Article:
Employers approach benefits cost containment with caution

For the past few years, Howell Pipe & Supply in Georgetown, just outside of Toronto, has been taking steps to rein in spending on benefits.

“Costs were going up and up,” explained vice-president of HR and operations Jason Braam. It wasn’t sustainable, so something had to change. Working closely with a benefits consultant, Howell took a number of actions, to at least slow the increases.

New limits and maximums were introduced on things like basic dental services, though the company wants to leave therapeutic benefits untouched, he said.

One of the most important changes is an expansion of co-insurance practices, asking employees to pay a percentage of some benefit transactions like dental and drugs. It is not a huge portion, said Braam, but it forces employees to think more about the costs of what they are getting.

In return, the company increased its share of the benefits premium. So employees actually have less money taken off of their paycheques.

While rising benefits costs are an almost universal HR problem, it would seem not all employers are ready to tackle the challenge by introducing more cost-sharing. A survey of 252 employers across the country by consulting firm Morneau Sobeco found that just 13 per cent of responding organizations are considering reducing their share of health-care benefits premiums.

Given the substantial cost increases for employers in recent years, it is a little surprising more organizations aren’t looking to increase the employee share of health-care costs, said Jean-Guy Gauthier, a partner in Morneau Sobeco’s benefits consulting practice in Montreal.

“My sense is that (rising benefit costs) have not been given the attention it warrants at this time,” he said. If the organization is in a cash crunch then it feels obligated to act, otherwise it’s working on different priorities, he said.

But if employers look at the costs and then make projections for four or five years down the road they may realize now is the time to act, he said.

“It is still a cost that is not huge, but that is growing fast.” If an organization is spending $1,000 or $1,500 per year on medical (excluding dental) benefits, then five years from now, with 12- to 15-per-cent increases, that will be close to double.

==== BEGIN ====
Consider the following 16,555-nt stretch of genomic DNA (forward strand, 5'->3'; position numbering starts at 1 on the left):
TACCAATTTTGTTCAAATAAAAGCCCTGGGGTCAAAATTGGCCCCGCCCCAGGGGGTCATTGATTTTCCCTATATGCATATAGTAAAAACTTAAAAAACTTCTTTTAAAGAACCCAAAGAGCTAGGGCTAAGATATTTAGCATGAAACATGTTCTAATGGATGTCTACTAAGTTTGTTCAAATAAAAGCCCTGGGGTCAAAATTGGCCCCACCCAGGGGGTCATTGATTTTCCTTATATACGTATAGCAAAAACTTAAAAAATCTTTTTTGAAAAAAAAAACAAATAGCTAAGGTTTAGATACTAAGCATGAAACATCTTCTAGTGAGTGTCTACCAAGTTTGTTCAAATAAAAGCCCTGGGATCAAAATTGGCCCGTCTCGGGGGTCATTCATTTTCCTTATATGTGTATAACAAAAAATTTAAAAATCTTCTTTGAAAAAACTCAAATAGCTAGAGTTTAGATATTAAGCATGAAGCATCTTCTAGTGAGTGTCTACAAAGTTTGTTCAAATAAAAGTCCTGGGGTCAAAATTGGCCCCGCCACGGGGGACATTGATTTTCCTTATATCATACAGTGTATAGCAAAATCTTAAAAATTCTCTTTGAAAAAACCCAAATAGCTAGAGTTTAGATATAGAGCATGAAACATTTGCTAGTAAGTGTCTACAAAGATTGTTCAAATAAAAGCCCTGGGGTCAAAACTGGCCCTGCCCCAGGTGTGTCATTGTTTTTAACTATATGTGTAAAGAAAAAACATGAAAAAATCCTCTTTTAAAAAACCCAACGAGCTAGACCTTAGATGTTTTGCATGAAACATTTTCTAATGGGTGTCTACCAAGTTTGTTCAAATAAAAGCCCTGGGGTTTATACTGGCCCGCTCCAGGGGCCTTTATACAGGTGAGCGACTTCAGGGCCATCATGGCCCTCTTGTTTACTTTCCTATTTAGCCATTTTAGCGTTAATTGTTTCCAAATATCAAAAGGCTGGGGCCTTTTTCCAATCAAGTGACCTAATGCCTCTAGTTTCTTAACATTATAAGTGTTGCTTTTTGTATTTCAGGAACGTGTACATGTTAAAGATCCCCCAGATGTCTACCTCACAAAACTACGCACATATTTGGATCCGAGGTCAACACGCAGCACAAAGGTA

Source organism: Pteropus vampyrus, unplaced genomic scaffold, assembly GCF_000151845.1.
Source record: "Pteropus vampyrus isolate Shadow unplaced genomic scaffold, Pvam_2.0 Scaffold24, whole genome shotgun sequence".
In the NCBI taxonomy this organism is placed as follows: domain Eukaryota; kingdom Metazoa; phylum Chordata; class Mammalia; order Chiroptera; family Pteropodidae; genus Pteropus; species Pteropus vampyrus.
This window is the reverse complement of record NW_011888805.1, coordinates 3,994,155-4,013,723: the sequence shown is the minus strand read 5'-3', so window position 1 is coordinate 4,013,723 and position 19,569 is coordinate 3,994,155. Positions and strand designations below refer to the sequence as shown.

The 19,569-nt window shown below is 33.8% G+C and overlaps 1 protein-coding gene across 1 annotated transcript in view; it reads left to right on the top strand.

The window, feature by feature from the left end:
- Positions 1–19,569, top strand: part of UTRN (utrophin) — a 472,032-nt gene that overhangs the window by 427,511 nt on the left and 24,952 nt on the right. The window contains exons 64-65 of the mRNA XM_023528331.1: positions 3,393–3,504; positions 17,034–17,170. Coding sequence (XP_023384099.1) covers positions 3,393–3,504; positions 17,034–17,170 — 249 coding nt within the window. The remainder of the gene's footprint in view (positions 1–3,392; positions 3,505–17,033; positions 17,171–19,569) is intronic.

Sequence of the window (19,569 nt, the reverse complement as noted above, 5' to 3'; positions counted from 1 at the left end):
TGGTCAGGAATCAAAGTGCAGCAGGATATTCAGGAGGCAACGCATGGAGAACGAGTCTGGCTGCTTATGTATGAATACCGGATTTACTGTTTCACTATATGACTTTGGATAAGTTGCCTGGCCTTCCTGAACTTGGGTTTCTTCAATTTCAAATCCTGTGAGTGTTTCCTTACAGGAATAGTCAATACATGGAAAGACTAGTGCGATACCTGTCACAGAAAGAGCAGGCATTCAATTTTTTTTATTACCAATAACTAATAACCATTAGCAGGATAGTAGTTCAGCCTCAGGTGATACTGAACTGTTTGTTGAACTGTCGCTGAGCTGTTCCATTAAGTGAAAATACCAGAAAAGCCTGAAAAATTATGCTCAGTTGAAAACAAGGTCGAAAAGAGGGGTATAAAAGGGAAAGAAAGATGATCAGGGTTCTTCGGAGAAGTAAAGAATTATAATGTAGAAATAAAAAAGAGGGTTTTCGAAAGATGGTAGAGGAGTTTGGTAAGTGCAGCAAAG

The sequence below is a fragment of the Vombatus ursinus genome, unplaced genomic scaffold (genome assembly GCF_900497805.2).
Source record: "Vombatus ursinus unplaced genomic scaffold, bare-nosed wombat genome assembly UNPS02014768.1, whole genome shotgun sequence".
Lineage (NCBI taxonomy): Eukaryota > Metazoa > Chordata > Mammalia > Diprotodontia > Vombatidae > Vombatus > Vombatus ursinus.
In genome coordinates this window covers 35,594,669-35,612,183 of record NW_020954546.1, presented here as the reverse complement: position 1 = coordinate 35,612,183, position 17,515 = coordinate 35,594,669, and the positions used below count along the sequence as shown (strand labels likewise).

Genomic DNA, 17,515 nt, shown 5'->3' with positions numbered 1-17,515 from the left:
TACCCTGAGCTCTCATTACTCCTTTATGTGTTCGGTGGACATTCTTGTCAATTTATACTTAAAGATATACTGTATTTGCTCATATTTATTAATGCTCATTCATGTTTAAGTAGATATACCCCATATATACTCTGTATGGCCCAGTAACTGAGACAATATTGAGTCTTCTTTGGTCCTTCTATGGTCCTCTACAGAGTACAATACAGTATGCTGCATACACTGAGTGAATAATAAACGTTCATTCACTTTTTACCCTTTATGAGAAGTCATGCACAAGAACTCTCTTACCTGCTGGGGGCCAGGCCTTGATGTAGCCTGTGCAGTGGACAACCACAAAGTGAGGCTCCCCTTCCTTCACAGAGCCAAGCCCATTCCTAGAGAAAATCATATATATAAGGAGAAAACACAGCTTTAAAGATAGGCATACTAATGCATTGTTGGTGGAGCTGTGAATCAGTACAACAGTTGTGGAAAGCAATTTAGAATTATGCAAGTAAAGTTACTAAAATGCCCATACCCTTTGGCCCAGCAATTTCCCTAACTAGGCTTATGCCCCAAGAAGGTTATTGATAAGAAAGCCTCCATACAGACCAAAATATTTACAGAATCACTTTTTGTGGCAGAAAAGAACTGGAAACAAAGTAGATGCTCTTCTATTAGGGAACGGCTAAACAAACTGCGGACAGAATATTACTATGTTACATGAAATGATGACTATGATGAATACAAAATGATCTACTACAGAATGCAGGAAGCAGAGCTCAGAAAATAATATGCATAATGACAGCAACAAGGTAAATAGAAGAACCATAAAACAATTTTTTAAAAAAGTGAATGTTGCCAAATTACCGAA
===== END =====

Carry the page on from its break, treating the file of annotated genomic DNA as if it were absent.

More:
So HR professionals or benefits managers need to be looking for solutions now, before their finance manager comes to them and says the company can’t support it anymore.

Many organizations are looking at cost-sharing tactics but are moving very slowly, said Tim Clarke, a senior benefits consultant in the Toronto office of HR consulting firm, Hewitt Associates. “We are seeing a lot of employers considering cost-containment initiatives and some are acting on them. But they are very conscious of what employee reactions will be.”

Organizations have to look at the impact of cost-sharing from a broad business perspective and then consider what it will do to employee relations. “Some might save $10,000 or $20,000, but is that enough to risk upsetting thousands of employees?” he asks. “When those numbers start to be hundreds of thousands of dollars (in savings) to upset 1,000 employees, then it starts to make more sense.”

In another recent survey of nearly 1,400 Canadian HR professionals by Mercer Human Resource Consulting, pension and benefit cost containment was most cited as a top priority for 2005. (Almost 26 per cent identified pension and benefit cost containment, slightly ahead of attraction and retention at 24.6 per cent. Third was succession planning at 18.9 per cent.)

“I think that benefits have got the attention of the C-suite,” said Alison Schofield, a principal in Mercer’s health care and group benefits practice.

Benefit costs now represent between seven and eight per cent of payroll and are going up by an average of eight to 12 per cent per year.

In recent years, overall increases were close to 15 per cent, so the rate of increase is down slightly, in part because drug costs have levelled off somewhat. But that could be temporary, she said. It is likely drug costs in the near future could push benefits expenses upward again.

Employers are looking for ways to share more costs with employees, she said.

Other Mercer research from last year found 18 per cent of respondents are considering increased employee contributions to benefit premiums and another 15 are considering asking employees to pay some share of benefits claims.

“We think it is really preferable for employees to share in claim costs rather than premiums, because it provides a financial incentive,” she said. If employees are only asked to pay more of the premium there is little motivation for them to make cost-conscious decisions.

Getting employees to make more informed decisions about their benefits was the primary motivator for Howell to go the co-insurance route, said Braam. Some drugs can be acquired at discount locations, for example. “If they want to go to a place which charges more but gives them better service, that is fine, but they have to pay more for it.”

The change has helped, said Braam. Aside from encouraging employees to be better shoppers, the benefits provider also issues employees an annual usage statement so they can see exactly the value and the cost of the benefits plan.

Employee response has been pretty positive, he said, adding that he only had one person complain to him. The company explained to employees the situation, said Braam. If they wanted to keep things as they were, premiums would have been going up at a rate of between 25 and 33 per cent. After making the changes, premiums have actually been going down for employees.

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